So why are we getting smarter? Some theorize that we become smarter out of sheer necessity. Since the Industrial Revolution, our world has become exponentially more tech-saturated. All these new tools and toys add new aspects and nuances to our lives and how we live them, forcing us to juggle more and more balls if we hope to survive. This continued mental struggle forces us to adapt, so we come out the other side better for it.
So the reason our elders seem so sluggish is that they come from a time when life was drastically simpler. Not to take away from their experience or insinuate that they had it easy, but going back in time, the needs and pressures an individual faces become much simpler. If you’ve spent your whole life training for a simpler way of living, you’re bound to be a little ticked about the younger generation pulling an Avril Lavigne and “makin’ things so complicated.”
But let’s get back to Millennials, because in the end it’s all about us. Consider these statistics that shed a more favorable light on Millennials.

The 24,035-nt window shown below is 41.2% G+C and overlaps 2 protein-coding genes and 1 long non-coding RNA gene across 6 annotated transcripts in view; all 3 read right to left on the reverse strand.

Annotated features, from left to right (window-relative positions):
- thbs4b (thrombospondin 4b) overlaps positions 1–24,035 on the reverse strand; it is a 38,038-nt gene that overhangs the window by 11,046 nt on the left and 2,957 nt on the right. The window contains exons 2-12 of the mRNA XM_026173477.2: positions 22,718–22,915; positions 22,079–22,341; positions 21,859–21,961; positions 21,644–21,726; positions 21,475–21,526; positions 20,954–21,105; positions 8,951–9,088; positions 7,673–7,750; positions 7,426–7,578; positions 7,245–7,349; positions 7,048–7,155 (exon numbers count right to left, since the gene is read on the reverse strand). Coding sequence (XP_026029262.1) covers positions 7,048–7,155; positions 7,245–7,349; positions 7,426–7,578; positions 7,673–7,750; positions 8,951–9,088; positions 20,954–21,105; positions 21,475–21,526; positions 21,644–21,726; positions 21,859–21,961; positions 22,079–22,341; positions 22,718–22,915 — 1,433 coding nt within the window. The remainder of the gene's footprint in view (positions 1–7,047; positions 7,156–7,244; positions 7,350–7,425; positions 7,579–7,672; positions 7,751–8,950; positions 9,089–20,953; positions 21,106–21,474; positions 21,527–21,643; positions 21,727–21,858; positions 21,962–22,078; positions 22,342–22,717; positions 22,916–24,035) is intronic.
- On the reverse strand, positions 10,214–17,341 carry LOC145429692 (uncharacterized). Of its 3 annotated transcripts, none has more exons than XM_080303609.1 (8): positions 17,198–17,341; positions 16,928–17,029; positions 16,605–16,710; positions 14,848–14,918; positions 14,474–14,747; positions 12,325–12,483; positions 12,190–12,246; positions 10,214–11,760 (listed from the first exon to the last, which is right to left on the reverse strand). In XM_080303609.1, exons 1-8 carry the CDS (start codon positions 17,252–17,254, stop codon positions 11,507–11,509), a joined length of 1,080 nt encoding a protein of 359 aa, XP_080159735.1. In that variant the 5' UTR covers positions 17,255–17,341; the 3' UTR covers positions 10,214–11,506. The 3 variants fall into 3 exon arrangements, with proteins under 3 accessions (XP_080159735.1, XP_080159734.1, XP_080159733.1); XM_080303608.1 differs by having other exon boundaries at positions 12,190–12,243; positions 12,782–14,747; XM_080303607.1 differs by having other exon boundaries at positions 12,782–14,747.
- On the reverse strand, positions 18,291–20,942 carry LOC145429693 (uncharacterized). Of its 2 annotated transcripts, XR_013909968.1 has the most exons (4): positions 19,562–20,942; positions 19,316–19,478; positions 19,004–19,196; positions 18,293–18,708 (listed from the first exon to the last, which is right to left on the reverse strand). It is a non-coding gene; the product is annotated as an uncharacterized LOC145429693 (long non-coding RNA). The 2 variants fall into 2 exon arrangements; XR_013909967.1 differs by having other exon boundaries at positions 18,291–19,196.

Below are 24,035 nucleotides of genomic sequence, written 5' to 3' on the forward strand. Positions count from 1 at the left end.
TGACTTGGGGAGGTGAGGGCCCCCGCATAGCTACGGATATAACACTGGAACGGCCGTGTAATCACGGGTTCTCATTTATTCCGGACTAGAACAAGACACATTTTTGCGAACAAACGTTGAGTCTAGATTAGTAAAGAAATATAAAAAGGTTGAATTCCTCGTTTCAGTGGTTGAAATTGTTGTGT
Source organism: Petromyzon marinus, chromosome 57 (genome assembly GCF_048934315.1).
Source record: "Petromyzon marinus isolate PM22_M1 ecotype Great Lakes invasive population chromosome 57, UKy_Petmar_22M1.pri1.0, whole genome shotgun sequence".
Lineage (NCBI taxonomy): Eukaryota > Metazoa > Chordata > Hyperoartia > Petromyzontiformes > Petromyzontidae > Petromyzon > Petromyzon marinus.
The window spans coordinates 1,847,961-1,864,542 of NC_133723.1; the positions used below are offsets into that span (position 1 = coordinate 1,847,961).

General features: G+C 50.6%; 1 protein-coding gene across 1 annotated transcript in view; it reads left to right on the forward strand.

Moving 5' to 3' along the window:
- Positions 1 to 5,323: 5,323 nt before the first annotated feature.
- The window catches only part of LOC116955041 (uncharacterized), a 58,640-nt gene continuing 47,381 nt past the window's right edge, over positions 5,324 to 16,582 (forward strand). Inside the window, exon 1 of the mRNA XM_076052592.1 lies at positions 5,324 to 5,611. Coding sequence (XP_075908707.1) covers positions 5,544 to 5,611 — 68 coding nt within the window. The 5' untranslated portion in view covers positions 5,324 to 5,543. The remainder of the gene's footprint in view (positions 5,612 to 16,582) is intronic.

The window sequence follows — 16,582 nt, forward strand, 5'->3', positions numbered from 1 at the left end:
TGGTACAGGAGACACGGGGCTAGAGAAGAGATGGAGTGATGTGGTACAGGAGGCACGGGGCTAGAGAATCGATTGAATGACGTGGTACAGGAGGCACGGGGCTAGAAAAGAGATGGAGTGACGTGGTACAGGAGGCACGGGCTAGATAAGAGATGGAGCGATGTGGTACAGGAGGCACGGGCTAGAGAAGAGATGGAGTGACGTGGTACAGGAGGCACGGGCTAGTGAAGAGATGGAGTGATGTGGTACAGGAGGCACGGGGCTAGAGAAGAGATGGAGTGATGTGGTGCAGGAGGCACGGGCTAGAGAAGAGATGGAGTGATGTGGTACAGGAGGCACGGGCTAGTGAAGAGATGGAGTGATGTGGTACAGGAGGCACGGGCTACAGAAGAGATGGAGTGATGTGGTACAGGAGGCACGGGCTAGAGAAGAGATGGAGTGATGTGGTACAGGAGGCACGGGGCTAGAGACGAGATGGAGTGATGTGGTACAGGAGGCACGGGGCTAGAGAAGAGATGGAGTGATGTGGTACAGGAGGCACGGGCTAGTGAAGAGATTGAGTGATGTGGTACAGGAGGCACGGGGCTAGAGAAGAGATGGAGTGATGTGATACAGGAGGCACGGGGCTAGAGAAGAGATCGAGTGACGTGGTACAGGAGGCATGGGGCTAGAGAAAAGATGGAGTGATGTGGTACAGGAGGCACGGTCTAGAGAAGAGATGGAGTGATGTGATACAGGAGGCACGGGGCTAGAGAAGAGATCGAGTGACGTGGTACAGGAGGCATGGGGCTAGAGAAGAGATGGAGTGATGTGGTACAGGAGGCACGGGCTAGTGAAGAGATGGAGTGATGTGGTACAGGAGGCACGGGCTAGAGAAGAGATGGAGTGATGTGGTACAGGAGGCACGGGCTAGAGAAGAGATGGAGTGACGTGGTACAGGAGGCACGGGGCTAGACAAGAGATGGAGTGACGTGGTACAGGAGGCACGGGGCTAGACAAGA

- In 2005, teen birthrates were at a record low: 21 full-term pregnancies per 1000 young women aged 15-17, down from 39 per 1000 in 1991.
- Between 1996 and 2005, violent crime rates dropped by 17.6 percent.
- Volunteer service among older teens and young adults has increased from 13.4 percent in 1989 to 28.4 percent in 2005
It’s easy to cherry-pick any unfavorable aspect of any generation and use it to badmouth. I did it to the Greatest Generation earlier in this very article, and baby boomers do it to us, saying we spend all of our time on the internet looking at pictures of cats.
Each generation has complexity of character. Perhaps our elders didn’t look at cat pictures for hours on end, but then again, they probably didn’t engage in political conversations with thousands of people all over the world at the same time, either.
These gaps have always been there and always will be. Rest assured that some day it will be your turn, and you can pester your kids all day about spending too much time plugged into the Matrix.